Switchers and Stickers

The Chaplain over at An Apostate’s Chapel posted about the latest poll by the Barna Group, which found that 1 in every 8 Americans is an ex-Christian. Meanwhile, about 3% of Americans were raised non-Christian but later converted. The Barna Group’s press release described their finding in these terms: “The study underscores that the spiritual allegiances of childhood are remarkably sustainable in our society… the most common faith journey that people take is to form spiritual commitments as children and teenagers that typically last for the duration of their life.”

While it’s certainly true that most people don’t change their childhood religious beliefs, I think Barna is glossing over the most significant finding in their own survey: people are leaving Christianity at four times the rate they’re being converted into it. Even though Christians still command an absolute majority of Americans, we’ve known for some time that their share of the population is shrinking, and this is probably a large part of the reason why: they’re just not holding onto their members nearly as fast as they’re making new ones.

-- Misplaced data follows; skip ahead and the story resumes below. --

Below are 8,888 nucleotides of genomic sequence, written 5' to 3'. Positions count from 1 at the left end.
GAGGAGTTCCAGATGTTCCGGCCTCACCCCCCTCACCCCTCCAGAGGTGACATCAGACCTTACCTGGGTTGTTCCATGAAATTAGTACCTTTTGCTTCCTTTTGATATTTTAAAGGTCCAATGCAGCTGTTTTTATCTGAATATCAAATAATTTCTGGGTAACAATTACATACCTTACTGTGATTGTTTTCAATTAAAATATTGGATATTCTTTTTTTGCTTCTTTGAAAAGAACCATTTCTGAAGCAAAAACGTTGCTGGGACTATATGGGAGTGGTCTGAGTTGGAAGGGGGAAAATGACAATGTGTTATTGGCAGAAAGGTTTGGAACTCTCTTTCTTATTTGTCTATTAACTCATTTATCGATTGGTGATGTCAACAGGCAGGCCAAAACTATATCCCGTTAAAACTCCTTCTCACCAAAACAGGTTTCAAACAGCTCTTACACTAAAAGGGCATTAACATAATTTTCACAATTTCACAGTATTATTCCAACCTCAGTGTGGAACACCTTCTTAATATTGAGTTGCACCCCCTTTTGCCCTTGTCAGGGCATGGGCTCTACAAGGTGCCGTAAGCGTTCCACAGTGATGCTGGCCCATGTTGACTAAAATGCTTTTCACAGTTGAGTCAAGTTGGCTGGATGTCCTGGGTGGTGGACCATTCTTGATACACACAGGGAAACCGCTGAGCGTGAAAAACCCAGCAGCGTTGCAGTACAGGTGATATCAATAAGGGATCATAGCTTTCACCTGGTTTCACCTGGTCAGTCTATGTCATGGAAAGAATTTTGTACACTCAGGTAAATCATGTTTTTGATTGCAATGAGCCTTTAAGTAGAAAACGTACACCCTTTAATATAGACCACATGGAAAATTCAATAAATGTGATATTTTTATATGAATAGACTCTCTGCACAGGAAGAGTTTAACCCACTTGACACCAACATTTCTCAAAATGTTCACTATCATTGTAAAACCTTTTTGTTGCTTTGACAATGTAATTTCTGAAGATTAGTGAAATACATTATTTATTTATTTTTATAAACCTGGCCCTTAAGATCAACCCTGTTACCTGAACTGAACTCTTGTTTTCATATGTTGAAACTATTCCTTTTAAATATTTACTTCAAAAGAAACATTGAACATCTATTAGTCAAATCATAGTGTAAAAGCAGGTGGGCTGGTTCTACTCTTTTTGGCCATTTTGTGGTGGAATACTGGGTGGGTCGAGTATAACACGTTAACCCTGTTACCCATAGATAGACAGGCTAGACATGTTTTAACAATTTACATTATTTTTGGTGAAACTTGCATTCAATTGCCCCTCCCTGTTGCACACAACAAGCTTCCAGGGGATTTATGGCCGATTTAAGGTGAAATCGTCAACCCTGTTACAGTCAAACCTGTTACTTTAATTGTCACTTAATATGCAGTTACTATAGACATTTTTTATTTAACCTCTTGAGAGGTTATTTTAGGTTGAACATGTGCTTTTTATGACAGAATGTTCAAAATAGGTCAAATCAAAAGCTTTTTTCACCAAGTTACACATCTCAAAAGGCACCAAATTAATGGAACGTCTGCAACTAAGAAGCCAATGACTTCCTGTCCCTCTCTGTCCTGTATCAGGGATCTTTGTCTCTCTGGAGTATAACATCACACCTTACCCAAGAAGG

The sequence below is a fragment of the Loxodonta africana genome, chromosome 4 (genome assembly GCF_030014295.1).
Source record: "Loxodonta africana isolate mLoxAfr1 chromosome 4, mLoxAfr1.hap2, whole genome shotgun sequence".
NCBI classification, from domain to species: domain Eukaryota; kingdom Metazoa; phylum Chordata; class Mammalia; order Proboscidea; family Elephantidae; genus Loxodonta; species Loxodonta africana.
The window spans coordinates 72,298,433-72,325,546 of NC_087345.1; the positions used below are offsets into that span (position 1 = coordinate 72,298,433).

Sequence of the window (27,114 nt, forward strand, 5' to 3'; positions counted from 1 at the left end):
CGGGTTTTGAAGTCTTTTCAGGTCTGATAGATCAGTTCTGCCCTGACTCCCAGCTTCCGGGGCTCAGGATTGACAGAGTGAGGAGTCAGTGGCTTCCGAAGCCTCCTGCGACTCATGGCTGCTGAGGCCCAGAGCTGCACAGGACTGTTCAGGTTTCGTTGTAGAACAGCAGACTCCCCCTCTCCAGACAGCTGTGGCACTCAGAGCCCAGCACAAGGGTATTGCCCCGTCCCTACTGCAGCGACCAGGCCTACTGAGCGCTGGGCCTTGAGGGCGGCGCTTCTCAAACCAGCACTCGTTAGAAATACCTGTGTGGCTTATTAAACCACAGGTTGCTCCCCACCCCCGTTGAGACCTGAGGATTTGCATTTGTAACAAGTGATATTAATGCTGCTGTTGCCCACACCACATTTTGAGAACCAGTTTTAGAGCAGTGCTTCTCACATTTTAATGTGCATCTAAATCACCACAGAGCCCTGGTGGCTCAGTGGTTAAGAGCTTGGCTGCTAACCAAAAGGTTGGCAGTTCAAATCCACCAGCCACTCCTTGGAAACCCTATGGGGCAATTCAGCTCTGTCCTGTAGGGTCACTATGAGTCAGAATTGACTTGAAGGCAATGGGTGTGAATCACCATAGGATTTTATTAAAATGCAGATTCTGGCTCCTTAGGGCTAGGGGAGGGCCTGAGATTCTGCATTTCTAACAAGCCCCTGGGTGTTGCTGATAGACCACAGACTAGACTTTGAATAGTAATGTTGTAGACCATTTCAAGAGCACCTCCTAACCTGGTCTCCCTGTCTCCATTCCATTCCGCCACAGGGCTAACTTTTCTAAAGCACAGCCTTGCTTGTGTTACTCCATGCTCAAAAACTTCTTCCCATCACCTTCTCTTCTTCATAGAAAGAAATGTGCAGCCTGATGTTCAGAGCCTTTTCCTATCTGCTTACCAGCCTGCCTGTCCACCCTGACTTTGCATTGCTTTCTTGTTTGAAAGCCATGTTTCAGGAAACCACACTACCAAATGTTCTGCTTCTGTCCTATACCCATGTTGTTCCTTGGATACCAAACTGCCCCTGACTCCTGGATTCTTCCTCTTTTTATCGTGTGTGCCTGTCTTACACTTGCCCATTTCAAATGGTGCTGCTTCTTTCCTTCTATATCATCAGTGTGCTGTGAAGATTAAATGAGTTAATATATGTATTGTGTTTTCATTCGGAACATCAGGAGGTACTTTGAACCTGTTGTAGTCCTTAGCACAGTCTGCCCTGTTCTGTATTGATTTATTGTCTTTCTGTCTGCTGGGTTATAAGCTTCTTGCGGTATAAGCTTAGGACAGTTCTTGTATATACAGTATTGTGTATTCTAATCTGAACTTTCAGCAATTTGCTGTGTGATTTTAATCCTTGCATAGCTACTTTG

Part of this, I’m sure, is the low-hanging-fruit issue. When Christianity is virtually the only choice and any other religious belief results in harassment or worse, which was the de facto state of affairs in America for decades, the vast majority will naturally choose the path of least resistance. But with the rise of the atheist movement, Christianity is facing genuine competition in a way it’s never had to deal with before, at least not in this country. Leaving faith altogether is more of a viable option than it ever was, and there are bound to be people who respond to that. For the same reasons, it’s no surprise that Christian evangelism is bearing little fruit. In our society, it’s safe to assume that most people have heard the basics of Christianity already, and anyone who wants to join a church has ample opportunity to do so. They’re selling a product in a market that’s already saturated.